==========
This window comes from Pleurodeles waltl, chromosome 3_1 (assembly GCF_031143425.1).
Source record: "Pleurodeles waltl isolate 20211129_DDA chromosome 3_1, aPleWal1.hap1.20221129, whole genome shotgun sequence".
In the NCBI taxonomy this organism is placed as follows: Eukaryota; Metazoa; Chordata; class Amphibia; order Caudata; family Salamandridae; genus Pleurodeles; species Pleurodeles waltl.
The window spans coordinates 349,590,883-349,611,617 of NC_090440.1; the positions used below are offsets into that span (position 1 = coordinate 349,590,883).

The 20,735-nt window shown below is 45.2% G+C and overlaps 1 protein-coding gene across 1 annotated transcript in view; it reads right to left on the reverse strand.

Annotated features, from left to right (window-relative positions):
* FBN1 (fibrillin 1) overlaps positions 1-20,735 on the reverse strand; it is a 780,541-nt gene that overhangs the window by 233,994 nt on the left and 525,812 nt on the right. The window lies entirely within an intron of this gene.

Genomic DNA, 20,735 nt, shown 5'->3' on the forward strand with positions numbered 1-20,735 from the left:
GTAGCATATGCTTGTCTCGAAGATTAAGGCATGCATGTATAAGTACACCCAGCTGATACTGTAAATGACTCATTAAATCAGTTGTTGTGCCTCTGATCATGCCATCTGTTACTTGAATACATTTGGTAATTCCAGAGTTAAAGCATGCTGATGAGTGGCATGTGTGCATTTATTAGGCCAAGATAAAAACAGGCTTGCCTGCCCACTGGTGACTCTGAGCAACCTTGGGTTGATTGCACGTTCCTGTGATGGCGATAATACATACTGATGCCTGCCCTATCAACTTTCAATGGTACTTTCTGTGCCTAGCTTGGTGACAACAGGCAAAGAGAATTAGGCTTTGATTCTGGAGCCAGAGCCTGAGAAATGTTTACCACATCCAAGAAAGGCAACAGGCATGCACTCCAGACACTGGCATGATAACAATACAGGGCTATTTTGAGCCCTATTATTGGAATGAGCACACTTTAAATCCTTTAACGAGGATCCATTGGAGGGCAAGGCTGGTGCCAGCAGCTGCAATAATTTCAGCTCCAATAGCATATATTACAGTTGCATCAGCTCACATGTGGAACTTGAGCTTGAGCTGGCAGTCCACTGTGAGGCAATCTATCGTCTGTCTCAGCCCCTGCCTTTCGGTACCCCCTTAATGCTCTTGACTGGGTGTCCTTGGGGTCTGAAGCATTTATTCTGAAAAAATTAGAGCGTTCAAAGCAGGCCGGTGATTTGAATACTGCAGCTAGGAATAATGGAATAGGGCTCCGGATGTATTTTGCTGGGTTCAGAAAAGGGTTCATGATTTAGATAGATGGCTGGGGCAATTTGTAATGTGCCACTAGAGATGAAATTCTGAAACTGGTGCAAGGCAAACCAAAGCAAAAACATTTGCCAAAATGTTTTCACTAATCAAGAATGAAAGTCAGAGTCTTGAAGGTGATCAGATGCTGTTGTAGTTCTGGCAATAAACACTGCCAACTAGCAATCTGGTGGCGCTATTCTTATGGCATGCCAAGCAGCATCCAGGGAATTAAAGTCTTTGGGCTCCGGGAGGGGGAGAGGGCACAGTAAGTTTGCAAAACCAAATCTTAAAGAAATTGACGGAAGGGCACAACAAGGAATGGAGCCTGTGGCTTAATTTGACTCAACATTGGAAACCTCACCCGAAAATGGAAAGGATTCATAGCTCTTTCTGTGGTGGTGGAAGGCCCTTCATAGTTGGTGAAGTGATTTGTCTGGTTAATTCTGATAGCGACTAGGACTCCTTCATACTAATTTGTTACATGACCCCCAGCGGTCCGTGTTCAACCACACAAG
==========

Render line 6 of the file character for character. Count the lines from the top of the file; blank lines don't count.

Annotated features, from left to right (window-relative positions):